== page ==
Chinese New Year is to China (and much of Asia) what the Christmas season is to the West. This most important holiday of the year in China is a time when families gather together to honor their ancestors while preparing for the upcoming year. Traveling during the annual festival offers a unique look at the people and culture of this great nation.
Where to Go
For the most part, all the big restaurants and attractions will be open for Chinese New Year, especially since so many people use this time to travel. Where you choose to spend the holiday largely depends on the type of experience you want to have. Cities like Beijing and Shanghai put on huge fireworks shows and will have a wider variety of attractions to visit during the holiday, while smaller cities, like Yangshuo, Lijiang or Dali, will give you a more local experience. These smaller cities have loose fireworks laws, and at times you’ll feel like you’re in the middle of a war with firecrackers and huge fireworks going off for days on end. Since Chinese New Year’s Eve and New Year’s Day are both family-centric holidays, the best place to spend them is with a Chinese family if possible.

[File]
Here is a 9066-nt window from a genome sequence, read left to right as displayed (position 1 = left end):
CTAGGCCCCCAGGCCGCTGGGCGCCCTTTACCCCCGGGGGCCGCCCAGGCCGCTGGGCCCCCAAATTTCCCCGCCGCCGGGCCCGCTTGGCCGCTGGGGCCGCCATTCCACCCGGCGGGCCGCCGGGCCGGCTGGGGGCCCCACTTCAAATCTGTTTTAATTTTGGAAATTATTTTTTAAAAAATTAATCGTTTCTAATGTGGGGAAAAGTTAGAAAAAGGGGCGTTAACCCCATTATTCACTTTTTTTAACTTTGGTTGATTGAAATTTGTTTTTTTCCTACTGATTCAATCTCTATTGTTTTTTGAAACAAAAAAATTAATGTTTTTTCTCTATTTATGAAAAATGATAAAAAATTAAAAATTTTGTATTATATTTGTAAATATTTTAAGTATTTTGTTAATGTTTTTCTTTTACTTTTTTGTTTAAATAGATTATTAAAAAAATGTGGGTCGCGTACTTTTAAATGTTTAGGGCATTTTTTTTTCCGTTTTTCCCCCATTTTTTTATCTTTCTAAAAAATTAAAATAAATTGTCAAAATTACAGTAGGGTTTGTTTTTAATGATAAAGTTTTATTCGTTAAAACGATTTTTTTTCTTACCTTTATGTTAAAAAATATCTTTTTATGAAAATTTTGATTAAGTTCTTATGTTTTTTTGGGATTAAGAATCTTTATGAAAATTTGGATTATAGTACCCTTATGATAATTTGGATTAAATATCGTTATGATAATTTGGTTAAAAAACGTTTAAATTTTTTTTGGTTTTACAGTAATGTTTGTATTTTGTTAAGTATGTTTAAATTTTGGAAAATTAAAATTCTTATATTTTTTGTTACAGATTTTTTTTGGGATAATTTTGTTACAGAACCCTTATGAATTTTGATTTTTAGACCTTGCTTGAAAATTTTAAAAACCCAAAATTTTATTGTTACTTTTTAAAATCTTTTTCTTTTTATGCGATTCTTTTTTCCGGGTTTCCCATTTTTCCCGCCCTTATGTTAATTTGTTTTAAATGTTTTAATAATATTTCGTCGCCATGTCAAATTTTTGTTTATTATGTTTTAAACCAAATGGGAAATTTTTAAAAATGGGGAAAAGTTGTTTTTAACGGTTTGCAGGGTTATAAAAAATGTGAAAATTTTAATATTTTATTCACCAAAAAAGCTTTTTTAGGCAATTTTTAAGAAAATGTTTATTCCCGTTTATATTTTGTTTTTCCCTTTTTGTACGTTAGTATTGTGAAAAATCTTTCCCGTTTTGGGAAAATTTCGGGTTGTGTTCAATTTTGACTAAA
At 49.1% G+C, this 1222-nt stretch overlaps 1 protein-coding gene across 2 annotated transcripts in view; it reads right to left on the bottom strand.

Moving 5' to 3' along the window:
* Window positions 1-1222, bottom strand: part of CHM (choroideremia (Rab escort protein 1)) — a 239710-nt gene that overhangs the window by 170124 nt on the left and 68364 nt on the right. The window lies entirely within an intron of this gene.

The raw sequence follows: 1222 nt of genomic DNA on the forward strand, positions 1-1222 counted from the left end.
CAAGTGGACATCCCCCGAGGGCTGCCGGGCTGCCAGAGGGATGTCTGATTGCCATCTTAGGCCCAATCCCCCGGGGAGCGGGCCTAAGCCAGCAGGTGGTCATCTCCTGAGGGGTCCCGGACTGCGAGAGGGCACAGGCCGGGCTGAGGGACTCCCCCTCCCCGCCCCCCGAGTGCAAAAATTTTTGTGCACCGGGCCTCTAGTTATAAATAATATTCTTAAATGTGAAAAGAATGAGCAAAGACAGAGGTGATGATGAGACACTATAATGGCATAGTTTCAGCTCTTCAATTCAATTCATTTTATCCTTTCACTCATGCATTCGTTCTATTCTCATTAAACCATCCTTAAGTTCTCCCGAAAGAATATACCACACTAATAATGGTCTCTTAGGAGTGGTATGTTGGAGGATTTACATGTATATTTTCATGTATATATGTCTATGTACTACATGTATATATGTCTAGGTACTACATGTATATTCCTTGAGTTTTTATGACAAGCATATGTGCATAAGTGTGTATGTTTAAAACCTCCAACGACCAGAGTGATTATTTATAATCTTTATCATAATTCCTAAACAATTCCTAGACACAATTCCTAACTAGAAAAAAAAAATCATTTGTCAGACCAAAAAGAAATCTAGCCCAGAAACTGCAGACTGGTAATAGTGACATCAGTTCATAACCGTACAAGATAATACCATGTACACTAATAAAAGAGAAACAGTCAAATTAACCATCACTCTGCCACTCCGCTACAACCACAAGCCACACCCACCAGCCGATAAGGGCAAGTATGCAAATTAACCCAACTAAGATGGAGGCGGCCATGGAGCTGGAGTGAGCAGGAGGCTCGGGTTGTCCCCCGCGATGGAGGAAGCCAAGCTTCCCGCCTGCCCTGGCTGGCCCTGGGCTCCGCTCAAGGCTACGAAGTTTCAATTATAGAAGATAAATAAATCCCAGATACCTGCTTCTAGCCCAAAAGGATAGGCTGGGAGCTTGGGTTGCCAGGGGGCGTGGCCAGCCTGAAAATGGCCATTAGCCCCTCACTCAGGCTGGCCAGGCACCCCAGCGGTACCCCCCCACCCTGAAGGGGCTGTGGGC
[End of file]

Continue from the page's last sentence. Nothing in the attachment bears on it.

What to do
During New Year’s Eve and New Year’s Day, most people attend large family dinners and set off fireworks. In Shanghai, head to the Longhua Temple to ring the bell for good luck in the new year. In Beijing, attend one of numerous temple fairs. In either city, try to book a room on a high floor with a window where you can sit back and enjoy the pyrotechnics. If you’re feeling brave, buy some fireworks on nearly any street corner to put on your own show. Near the end of the holiday, sometimes called Spring Festival, cities like Shanghai and Xiamen put on lavish lantern festivals as well.
What to Eat
Food plays an integral role in Chinese New Year festivities. While there are regional differences in the traditional foods eaten for the holiday, expect to see fish, dumplings and glutinous rice cakes throughout the country. All three foods are thought to bring luck and prosperity in the year to come.
- Get wherever you’re going to spend the holiday a few days early. Trains, planes and buses are packed in the days leading up to the holiday, as everyone is going home to see their families.
- Expect small shops and restaurants to be closed for New Year’s Eve and New Year’s Day.
- Book everything early, from your hotel room to your dinner reservations.
- Bring ear plugs if you’re a light sleeper and plan to actually sleep on New Year’s Eve night.